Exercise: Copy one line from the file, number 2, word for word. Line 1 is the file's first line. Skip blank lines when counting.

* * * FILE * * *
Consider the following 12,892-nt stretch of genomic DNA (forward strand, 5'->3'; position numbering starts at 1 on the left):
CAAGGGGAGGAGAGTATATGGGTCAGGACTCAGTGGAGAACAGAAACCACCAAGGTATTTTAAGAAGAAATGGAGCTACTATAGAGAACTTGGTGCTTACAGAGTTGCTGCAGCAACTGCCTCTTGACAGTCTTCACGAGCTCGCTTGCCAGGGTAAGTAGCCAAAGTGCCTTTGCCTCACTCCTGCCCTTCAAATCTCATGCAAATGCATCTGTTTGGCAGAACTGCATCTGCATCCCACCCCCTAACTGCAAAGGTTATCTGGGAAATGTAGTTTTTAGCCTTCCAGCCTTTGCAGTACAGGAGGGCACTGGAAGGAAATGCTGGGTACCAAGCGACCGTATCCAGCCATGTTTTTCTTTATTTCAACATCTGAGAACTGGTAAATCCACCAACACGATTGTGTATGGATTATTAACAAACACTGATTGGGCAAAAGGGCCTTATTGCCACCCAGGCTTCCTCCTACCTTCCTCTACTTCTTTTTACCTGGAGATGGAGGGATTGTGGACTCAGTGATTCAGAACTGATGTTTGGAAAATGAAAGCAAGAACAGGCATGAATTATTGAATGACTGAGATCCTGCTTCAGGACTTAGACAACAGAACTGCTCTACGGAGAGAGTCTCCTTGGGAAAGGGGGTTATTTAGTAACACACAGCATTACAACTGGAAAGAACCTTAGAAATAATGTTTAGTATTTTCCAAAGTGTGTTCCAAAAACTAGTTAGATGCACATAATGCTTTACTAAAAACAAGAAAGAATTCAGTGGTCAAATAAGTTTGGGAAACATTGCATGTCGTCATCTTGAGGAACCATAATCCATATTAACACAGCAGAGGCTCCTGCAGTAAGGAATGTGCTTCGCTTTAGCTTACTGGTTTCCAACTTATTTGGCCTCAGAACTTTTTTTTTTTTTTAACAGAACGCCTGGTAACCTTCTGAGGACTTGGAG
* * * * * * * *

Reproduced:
CAAGGGGAGGAGAGTATATGGGTCAGGACTCAGTGGAGAACAGAAACCACCAAGGTATTTTAAGAAGAAATGGAGCTACTATAGAGAACTTGGTGCTTACAGAGTTGCTGCAGCAACTGCCTCTTGACAGTCTTCACGAGCTCGCTTGCCAGGGTAAGTAGCCAAAGTGCCTTTGCCTCACTCCTGCCCTTCAAATCTCATGCAAATGCATCTGTTTGGCAGAACTGCATCTGCATCCCACCCCCTAACTGCAAAGGTTATCTGGGAAATGTAGTTTTTAGCCTTCCAGCCTTTGCAGTACAGGAGGGCACTGGAAGGAAATGCTGGGTACCAAGCGACCGTATCCAGCCATGTTTTTCTTTATTTCAACATCTGAGAACTGGTAAATCCACCAACACGATTGTGTATGGATTATTAACAAACACTGATTGGGCAAAAGGGCCTTATTGCCACCCAGGCTTCCTCCTACCTTCCTCTACTTCTTTTTACCTGGAGATGGAGGGATTGTGGACTCAGTGATTCAGAACTGATGTTTGGAAAATGAAAGCAAGAACAGGCATGAATTATTGAATGACTGAGATCCTGCTTCAGGACTTAGACAACAGAACTGCTCTACGGAGAGAGTCTCCTTGGGAAAGGGGGTTATTTAGTAACACACAGCATTACAACTGGAAAGAACCTTAGAAATAATGTTTAGTATTTTCCAAAGTGTGTTCCAAAAACTAGTTAGATGCACATAATGCTTTACTAAAAACAAGAAAGAATTCAGTGGTCAAATAAGTTTGGGAAACATTGCATGTCGTCATCTTGAGGAACCATAATCCATATTAACACAGCAGAGGCTCCTGCAGTAAGGAATGTGCTTCGCTTTAGCTTACTGGTTTCCAACTTATTTGGCCTCAGAACTTTTTTTTTTTTTTAACAGAACGCCTGGTAACCTTCTGAGGACTTGGAG